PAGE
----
Required of all Founders

  • Must be 35-plus years of age
  • High energy, positive personality
  • A killer work ethic (days will be long)
  • Ability to work independently
  • Adept at creative problem solving
  • Proven creative, innovative, independent thinking
  • Ability to work initially for zero salary or benefits (this could last 6 or more months)
  • Sufficient comfort level with back-end PHP coding and front-end design
  • Project management experience
  • Must live in the contiguous United States—for travel purposes
  • Must be a citizen of the United States—for legal purposes
  • Must have a computer with a video camera and high-speed Internet access
  • Thrive in taking measured risks
  • A healthy savings from which you can survive off of for at least 12 months
  • Respectful, proactive communication style
  • Easy to communicate with and a good, active listener
  • Understanding that there are no guarantees of success
  • Must be willing to travel to meet in person a few times in the first 6 months
  • You cannot be in arrears with local, state, or federal tax institutions
  • You cannot be a defendant in any pending or active lawsuit
  • Founders will share corporate risk and liability
  • Founders will sign shareholders’ agreement
  • Must be results-oriented, focused, tenacious, and driven

More Specific Requirements—Coder, lead-developer

  • At least one coder with significant experience in OOP MVC Python-based frameworks (PHP considered as well)
  • Experience and knowledge of DB design theory and practice—ERDs, normalization, sharding, etc.
  • Experience with PostgreSQL
  • Experience with Web security
  • Experience with agile development

More Specific Requirements—Designer

  • CSS and HTML guru
  • Ability to resolve browser-specific rendering issues
  • Keen eye for clean, uncluttered, Web-2.0 style design
  • A stickler for designs that validate
  • User-friendly UI/UX maven

Not Required but a Plus (one or more)

  • Previous startup experience as a founder
  • Previous early-stage startup experience as an employee
  • Extensive, high-level contacts in the New York book publishing Industry
  • Understanding of Semantic Web and experience with semantic technologies
  • Past P&L responsibility
  • Previous position as CTO
  • Law or MBA degree
  • You are a Mac person

Not An Issue

  • Married/unmarried with kids
  • Desire not to relocate
  • Desire to get some sleep each night
  • It’s okay if you’re a PC person 😉

I spent years in the PC world designing custom database solutions for big companies, I now prefer Macs. In fact, I have three Macs that I use for development. I no longer own a PC—which I have found to be a nice relief.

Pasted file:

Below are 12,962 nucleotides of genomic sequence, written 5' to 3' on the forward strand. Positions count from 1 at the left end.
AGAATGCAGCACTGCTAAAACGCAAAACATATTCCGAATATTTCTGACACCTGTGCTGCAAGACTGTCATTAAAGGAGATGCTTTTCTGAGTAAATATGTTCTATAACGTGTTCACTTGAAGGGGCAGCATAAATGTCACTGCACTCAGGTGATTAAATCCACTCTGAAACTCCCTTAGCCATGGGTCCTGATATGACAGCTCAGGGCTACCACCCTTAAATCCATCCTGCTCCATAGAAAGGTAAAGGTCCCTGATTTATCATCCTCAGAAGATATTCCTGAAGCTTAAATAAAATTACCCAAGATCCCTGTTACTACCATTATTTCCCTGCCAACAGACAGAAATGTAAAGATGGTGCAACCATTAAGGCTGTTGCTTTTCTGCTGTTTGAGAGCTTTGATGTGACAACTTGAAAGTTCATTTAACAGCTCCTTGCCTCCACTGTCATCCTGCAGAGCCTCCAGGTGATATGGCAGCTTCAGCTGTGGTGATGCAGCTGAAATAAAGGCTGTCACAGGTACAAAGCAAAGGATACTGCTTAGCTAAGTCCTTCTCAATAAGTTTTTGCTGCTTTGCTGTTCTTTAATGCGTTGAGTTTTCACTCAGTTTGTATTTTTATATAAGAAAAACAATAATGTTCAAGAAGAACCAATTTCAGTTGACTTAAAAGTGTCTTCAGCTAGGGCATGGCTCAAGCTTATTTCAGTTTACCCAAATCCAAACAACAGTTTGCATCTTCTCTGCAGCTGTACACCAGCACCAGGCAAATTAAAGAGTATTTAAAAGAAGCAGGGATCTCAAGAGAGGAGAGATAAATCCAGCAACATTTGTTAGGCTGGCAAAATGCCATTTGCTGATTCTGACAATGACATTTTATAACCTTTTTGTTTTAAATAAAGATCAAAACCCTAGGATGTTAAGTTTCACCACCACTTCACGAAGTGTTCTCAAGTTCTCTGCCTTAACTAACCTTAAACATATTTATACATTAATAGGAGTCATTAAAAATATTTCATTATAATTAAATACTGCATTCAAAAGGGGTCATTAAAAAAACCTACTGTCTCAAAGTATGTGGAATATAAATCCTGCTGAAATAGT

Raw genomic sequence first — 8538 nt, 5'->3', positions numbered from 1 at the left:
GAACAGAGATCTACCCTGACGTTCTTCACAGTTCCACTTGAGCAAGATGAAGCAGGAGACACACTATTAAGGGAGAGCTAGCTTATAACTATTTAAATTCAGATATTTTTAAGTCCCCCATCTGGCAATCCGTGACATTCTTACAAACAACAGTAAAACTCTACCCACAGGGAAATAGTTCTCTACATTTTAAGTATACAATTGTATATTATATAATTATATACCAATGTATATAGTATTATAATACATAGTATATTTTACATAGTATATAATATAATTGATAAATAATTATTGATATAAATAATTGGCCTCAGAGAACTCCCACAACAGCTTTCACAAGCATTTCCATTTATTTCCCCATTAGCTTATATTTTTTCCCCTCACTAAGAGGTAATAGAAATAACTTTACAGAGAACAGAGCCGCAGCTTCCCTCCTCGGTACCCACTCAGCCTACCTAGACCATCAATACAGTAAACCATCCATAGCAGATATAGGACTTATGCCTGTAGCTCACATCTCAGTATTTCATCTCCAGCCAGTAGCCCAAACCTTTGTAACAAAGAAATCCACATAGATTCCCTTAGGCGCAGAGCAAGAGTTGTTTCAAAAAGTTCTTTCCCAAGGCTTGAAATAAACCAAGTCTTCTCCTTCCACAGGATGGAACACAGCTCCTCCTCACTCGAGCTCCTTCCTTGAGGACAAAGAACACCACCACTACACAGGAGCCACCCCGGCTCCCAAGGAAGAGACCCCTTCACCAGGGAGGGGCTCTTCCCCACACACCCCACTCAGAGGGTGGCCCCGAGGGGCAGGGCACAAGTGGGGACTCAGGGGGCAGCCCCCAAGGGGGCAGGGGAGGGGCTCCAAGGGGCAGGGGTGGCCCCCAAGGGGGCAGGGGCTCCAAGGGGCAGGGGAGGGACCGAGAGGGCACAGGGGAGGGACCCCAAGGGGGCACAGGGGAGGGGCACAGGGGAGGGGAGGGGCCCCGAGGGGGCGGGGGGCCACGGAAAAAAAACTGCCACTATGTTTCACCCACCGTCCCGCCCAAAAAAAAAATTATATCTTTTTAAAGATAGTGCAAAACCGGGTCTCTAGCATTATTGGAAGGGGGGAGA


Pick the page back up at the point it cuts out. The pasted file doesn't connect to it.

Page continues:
Now, I am not an ageist by any stretch of the imagination. So, if you’re an exceptional under-35 year old who is interested in this opportunity, send an email convincing me that you’re the one I should pick. You will still be required to meet all the requirements except age.

If Interested, Here’s What you Need to Know and Do

If you are not a highly-motivated, creative, driven, risk-tolerant, tenacious, tireless worker, then this opportunity is not for you.

This is not a job posting. It is a potential opportunity to become a startup founder.

If you are interested in being considered for a slot as one of three founders, ping me here no later than February 6, 2010.

In the body of your (brief) email tell me why this opportunity intrigues you and what experience and skills you bring to the table. Please include a link to your “About Me” page on your website (I prefer that over a digital resume). Include your Twitter and LinkedIn usernames. Finally, include your Skype or iChat contact details so that, if I think it desirable, we can have a video conference.

I will seriously review each potential candidate and make a short list of those with whom I wish to have a video conference. I retain the right to make the final decision on selection of partners. I do not guarantee that I will select any of the candidates who apply. I will not add another founder until I’ve found the right fit.

Article Comments

  1. I’m not a candidate for co-founder, Jeff, but your startup is intriguing and (as one who was brought up on FORTRAN IV) I love the twist on ageism. I truly wish you the best luck and outcomes.

  2. Jeff Sayre says:

    Thanks, Mark! I learned how to program in the mid 70s using a punchcard system. I’m probably showing my age (mid 40s).

  3. Jennifer Zaino says:

    Excellent post! Innovation is not exclusive to the under-30 set!

  4. Jeff Sayre says:

    Thanks, Jennifer! I’ve always thought of myself as creative—a few people would even agree with that assertion. I’ve discovered that my creativity and innovative spirit have actually increased as I get older. Even though I had a modicum of success in my twenties, I’m more focused now and, as a result, am able to leverage my creativity more effectively.

  5. Andrea_r says:

    Not a candidate either but I had a couple thoughts:

    Sticking to under 30s could probably also be sexist. Why? it’s the women who take the time off to have the kids. If they already have kids, they need job stability. For a woman to wait until after she turns 30, there are higher risks to childbearing.

    For me, when I was 30, I was busy having my last child. Every single accomplishment I have made professionally in the WP world has been post-35.

    How’s them apples? 😀

    • Jeff Sayre says:

      That is an excellent point! There is a lot of real world experience mothers can bring to the business world. It is a different type of management training, but it definitely applies.

      One on the issues I struggled with at my most recent firm, and fought very hard for, was hiring, grooming, and promoting more women and minorities into management positions. Believe it or not, this was a difficult challenge even though I was a partner. Some of my partners thought it important, while others did not.

  6. Bast Hotep says:

    If you’re really looking for people in this age bracket, may I suggest that you change your CSS so you’re not posting in wispy light gray.

    • Jeff Sayre says:

      Ha! I actually have that on my list of things to change. I’ll stick with gray but change it to a darker shade.

      But, as might be apparent, I’m not a designer. UI and UX, as well as CSS, is not my strong point.